How Belgium compares
Belgium's skills snapshot
Developing the relevant skills
- How well does Belgium’s education system perform? In the 2009 PISA tests of 15-year-olds, Belgium is among the top performing OECD countries in reading (rank 11), mathematics (rank 14) and science (rank 21).1
- Does Belgium invest enough in education and training? Belgium spent 6.7% of its annual wealth on education in 2009, compared to the OECD average of 6.2%.2
- How much are Belgian citizens undertaking further education? In 2008, 33% of Belgian citizens participated in continuing education compared to the OECD average of 34%.3
- How equal is access to opportunities for further training in Belgium? In 2008, 63% of people aged 25-64 with a tertiary-level education participated in formal and/or non-formal education, compared with 20% for people in the same age group with below upper secondary education.4
- Should more be done to prevent skills shortages? The unemployment rate rose between 2007 and 2011,5 and some 36% of Belgian employers reported recruiting difficulties in 2011, as in 2007. 6, 7
- Is there scope to improve skill utilisation in Belgium through strengthening labour force participation? In 2011, 84.8% of the people aged between 25 and 54 were in the labour force, compared to an OECD average of 81%.8 The participation rate for prime-age women (aged 25-54) is above the OECD average at 78.7% (OECD average 71%).9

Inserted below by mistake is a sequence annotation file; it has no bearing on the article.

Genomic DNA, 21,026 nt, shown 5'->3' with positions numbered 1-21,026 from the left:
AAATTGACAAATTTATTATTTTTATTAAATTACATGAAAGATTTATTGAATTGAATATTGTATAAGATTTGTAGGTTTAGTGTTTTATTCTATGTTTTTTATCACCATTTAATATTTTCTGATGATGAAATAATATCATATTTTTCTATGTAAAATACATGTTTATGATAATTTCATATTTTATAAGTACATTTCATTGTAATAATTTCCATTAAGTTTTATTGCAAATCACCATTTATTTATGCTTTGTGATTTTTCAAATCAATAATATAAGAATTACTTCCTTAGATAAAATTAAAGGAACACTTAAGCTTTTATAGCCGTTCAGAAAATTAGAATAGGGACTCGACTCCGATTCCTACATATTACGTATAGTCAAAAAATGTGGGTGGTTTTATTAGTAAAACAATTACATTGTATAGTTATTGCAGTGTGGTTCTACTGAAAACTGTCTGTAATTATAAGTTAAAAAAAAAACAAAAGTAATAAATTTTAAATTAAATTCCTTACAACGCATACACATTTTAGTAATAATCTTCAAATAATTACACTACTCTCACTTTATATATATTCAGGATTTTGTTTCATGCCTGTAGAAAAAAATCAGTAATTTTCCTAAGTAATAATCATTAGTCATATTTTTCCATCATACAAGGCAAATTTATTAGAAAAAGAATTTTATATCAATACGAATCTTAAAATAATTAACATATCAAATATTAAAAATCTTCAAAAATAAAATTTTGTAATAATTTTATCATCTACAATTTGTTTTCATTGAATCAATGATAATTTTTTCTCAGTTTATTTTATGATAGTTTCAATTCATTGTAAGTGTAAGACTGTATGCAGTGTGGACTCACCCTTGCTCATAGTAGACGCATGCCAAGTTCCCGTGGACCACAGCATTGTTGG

- To what extent are Beglium’s older workers supplying their skills to the labour market? In 2011, only 40.3% of people aged 55 to 64 were in the labour force, compared to an OECD average of 57.8%.10
- How smooth is the transition from school to work for Belgium’s youth? The employment rate of Belgium’s youth in 2011 was 26%, compared with the OECD average of 39.3%.11 In2011, the unemployment rate of Belgium’s youth was 18.7%, a relatively high rate compared with the OECD average of 16.2%.12
- Are the qualifications of Belgium’s workers well matched with the requirements of their jobs? In 2005, 18% of Belgium’s workers were over-qualified for their jobs (against the OECD average of 25%), and 20% were under-qualified (against the OECD average of 22%).13 Over-qualified (under-qualified) workers are those who have a higher (lower) qualification than the most common qualification of all other workers in the same occupation.
Key recommendations from the OECD Skills Strategy
A country can develop the relevant skills by encouraging and enabling people to learn throughout life; fostering international mobility of skilled people to fill skills gaps; and promoting cross-border skills policies.
A country can activate the supply of skills by encouraging people to offer their skills to the labour market and retaining skilled people in the labour market.
A country can put skills to effective use by creating a better match between people’s skills and the requirements of their job and increasing the demand for high-level skills.
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